In Demetrios v. State, supra, the appellant argued that the trial court erred in permitting the State to offer evidence of his violent conduct while in jail when notice of its intent to use the evidence had not been given prior to trial as required by OCGA § 17-10-2(a). In rejecting the appellant's argument, we reasoned:
The statute was not intended to preclude a trial court from considering a defendant's violent conduct which occurred during trial or, as in this case, after trial and prior to sentencing: “a defendant's character in general, and his conduct while in prison, are relevant to the question of sentence.” If such conduct/evidence is “relevant to the question of sentence,” the fact that it occurs after trial does not make it any less relevant, even though pretrial notice under OCGA § 17-10-2 is rendered impossible. That a defendant should receive a “windfall” due to the timing of his violent misconduct makes little sense, since the purpose of the statute is not directed to such conduct in the first place.
(Footnote omitted.) Demetrios v. State, supra at 510-511, 541 S.E.2d 83.
Following the same reasoning, we conclude that OCGA § 17-10-2 was not intended to preclude a trial court from considering a defendant's criminal conduct of which the State had no knowledge until just prior to the sentencing hearing. If such conduct is relevant to the question of sentence, as the trial judge found Pearce's conduct to be in this case, the fact that the State did not learn of such conduct until just before the hearing “does not make it any less relevant, even though pretrial notice under OCGA § 17-10-2 is rendered impossible.”
We also note that, as explained above, the purpose of the notice requirement in OCGA § 17-10-2(a) is to give the defendant a chance to question the State's evidence. Where the evidence in aggravation presented by the State is the in-court testimony of a witness, the defendant is afforded a similar chance to question the evidence through cross-examination of the witness. In this case, Pearce did in fact cross-examine both witnesses. He did not challenge, or ask for a continuance in order to seek evidence that would call into doubt, the truth of the witnesses' testimony.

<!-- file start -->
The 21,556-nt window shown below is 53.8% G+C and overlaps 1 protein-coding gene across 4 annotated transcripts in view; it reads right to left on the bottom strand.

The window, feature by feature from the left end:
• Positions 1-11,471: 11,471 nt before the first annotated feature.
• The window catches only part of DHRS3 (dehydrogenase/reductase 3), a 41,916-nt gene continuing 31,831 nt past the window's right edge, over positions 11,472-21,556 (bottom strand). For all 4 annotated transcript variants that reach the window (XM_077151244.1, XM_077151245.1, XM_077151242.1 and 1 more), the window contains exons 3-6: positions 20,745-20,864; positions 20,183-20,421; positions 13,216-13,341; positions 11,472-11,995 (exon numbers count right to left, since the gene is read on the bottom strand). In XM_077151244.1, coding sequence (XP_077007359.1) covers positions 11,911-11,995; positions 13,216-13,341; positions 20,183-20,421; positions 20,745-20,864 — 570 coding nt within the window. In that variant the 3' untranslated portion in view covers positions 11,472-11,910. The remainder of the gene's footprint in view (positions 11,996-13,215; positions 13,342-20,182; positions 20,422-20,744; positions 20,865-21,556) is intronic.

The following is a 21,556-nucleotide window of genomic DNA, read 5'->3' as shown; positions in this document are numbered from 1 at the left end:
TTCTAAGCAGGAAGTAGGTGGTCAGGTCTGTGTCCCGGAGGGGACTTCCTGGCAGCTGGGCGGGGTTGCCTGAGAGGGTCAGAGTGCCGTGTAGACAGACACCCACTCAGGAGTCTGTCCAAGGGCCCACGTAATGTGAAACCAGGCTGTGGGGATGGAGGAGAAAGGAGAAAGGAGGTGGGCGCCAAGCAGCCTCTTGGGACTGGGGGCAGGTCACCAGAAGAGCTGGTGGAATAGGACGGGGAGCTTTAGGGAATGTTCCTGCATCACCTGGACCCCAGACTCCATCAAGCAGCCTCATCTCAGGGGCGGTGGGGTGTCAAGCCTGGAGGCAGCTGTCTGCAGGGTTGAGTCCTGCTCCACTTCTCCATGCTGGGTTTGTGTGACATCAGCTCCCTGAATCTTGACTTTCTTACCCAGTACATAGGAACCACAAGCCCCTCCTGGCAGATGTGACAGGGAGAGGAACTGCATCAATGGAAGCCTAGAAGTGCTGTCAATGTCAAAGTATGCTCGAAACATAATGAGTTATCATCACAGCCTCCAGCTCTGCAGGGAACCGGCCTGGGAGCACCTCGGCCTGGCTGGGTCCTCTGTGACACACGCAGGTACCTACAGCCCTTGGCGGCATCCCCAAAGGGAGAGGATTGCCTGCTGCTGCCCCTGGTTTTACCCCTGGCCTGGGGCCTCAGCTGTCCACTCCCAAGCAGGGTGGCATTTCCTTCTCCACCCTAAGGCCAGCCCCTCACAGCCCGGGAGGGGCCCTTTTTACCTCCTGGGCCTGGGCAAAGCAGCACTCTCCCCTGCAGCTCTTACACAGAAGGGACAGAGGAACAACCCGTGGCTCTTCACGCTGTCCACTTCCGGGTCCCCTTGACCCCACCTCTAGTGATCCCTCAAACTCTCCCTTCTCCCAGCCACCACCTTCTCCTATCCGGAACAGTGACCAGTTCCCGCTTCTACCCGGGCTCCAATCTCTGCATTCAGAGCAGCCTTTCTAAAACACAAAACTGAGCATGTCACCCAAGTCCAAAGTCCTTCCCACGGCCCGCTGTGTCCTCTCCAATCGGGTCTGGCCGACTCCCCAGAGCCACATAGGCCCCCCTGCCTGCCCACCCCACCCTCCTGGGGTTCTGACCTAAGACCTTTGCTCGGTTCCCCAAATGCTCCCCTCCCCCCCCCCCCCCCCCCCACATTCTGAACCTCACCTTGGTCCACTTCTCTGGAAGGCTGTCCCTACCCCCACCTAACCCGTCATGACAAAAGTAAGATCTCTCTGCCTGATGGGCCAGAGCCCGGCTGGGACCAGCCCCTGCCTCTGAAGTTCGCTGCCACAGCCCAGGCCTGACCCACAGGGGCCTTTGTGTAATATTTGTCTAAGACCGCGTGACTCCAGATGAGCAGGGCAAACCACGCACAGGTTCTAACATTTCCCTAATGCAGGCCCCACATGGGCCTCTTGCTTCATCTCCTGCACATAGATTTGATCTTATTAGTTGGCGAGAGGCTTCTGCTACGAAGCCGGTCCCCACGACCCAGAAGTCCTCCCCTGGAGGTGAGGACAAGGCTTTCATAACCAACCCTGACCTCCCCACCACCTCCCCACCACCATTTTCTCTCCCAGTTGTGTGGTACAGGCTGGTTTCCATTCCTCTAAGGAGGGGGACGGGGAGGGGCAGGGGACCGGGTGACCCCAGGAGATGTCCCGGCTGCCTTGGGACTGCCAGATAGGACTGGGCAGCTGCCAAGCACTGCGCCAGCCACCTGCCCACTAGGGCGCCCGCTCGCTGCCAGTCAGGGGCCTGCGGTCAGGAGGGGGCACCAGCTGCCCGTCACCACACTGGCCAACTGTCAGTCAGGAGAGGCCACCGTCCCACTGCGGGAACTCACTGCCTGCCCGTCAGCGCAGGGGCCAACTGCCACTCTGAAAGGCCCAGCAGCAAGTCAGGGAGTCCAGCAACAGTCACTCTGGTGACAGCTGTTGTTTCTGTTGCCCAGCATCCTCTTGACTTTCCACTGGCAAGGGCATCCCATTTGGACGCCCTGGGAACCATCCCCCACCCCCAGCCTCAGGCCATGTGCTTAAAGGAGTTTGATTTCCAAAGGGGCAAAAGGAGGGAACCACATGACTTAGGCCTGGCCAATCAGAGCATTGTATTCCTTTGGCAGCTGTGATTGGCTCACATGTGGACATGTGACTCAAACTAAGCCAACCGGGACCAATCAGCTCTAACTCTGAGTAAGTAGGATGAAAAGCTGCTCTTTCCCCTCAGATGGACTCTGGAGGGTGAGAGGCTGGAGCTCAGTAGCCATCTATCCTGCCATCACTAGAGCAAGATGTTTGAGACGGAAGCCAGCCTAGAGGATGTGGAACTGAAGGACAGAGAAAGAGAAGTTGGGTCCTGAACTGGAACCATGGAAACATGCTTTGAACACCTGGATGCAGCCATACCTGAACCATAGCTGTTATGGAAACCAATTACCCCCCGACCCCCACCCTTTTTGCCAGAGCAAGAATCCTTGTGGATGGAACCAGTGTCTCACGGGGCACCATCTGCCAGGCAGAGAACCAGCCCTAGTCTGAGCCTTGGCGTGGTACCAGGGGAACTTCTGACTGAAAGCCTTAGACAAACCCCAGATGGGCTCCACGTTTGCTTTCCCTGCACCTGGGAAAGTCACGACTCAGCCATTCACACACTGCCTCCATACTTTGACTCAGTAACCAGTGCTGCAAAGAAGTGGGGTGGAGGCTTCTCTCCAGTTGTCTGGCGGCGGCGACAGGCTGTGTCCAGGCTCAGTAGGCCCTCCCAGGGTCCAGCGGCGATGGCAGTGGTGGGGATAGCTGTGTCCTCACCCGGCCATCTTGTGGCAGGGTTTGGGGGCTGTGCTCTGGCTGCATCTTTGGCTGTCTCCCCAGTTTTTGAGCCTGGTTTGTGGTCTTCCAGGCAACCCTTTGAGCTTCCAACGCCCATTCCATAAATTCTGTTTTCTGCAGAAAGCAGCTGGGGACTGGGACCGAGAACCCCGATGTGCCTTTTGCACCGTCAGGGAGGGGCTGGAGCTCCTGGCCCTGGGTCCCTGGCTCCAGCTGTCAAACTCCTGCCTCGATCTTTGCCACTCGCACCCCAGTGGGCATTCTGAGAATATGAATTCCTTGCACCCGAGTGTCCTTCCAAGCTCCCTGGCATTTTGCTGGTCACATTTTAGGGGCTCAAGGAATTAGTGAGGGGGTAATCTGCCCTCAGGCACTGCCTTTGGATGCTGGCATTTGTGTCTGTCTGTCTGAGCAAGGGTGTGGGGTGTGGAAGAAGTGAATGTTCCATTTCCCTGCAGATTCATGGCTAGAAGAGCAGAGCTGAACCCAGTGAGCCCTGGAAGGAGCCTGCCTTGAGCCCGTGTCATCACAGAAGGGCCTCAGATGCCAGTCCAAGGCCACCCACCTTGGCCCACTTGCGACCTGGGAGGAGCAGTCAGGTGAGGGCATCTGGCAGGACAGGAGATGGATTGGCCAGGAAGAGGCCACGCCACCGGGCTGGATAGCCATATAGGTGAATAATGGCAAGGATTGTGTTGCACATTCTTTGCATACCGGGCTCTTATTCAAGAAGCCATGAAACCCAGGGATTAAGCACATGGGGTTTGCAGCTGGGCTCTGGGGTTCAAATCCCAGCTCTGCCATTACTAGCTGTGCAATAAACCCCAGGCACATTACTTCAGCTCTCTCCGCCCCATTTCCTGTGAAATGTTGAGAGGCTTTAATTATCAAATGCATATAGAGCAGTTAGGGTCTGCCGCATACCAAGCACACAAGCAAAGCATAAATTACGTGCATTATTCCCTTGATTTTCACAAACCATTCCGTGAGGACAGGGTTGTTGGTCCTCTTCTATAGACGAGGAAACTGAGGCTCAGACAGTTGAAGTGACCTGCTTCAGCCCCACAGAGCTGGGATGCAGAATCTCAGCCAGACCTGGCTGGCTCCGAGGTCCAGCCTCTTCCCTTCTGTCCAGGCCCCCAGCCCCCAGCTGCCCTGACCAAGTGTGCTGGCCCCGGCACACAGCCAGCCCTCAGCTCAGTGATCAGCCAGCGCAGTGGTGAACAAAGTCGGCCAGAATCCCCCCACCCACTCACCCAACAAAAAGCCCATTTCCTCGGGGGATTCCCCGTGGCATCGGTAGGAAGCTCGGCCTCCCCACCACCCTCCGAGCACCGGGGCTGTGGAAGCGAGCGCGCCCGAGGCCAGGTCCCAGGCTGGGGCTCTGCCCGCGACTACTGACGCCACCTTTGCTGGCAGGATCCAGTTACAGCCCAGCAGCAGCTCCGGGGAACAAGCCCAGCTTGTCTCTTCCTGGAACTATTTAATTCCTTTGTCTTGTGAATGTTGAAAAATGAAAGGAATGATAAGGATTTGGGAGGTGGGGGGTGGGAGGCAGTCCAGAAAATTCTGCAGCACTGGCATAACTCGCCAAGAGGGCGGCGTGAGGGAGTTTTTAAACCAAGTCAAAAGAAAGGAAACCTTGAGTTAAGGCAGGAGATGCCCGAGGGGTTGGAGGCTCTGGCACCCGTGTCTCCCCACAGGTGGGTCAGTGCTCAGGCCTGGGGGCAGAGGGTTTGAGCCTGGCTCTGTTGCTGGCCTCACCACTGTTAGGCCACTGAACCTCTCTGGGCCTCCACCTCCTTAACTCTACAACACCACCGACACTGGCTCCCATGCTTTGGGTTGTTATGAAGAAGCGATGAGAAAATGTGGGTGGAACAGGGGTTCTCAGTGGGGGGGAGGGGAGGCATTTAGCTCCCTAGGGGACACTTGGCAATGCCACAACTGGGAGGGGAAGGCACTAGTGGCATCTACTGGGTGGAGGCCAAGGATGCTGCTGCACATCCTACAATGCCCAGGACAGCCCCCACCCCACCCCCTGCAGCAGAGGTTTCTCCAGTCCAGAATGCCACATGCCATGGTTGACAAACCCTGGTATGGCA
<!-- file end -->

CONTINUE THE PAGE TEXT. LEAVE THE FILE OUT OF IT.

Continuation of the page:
2. In his second enumeration of error, Pearce maintains that the trial court's admission of the testimony at the sentencing hearing also denied him the right of confrontation as guaranteed by the Sixth Amendment to the United States Constitution and Art. I, Sec. I, Par. XIV of the 1983 Georgia Constitution. This contention, however, was not raised in the trial court, Pearson's sole objection being that he was not given notice of the testimony as required by OCGA § 17-10-2(a). “It is well settled that on appeal the ground of the objection stated below cannot be enlarged to include grounds not urged before the trial court.” (Punctuation omitted.) Kent v. Henson.4 Generally, our review of the admission of the evidence enumerated as error is “limited strictly to the ground of objection stated on the trial.” (Punctuation omitted.) Id.
1. Sinkfield v. State, 262 Ga. 239, 240(2), 416 S.E.2d 288 (1992).
2. Demetrios v. State, 246 Ga.App. 506, 510(4), 541 S.E.2d 83 (2000).
3. Phillips v. State, 241 Ga.App. 689, 690, 527 S.E.2d 283 (1999).
4. Kent v. Henson, 174 Ga.App. 400, 403(2), 330 S.E.2d 126 (1985).
BLACKBURN, Chief Judge.
JOHNSON, P.J., and MILLER, J., concur.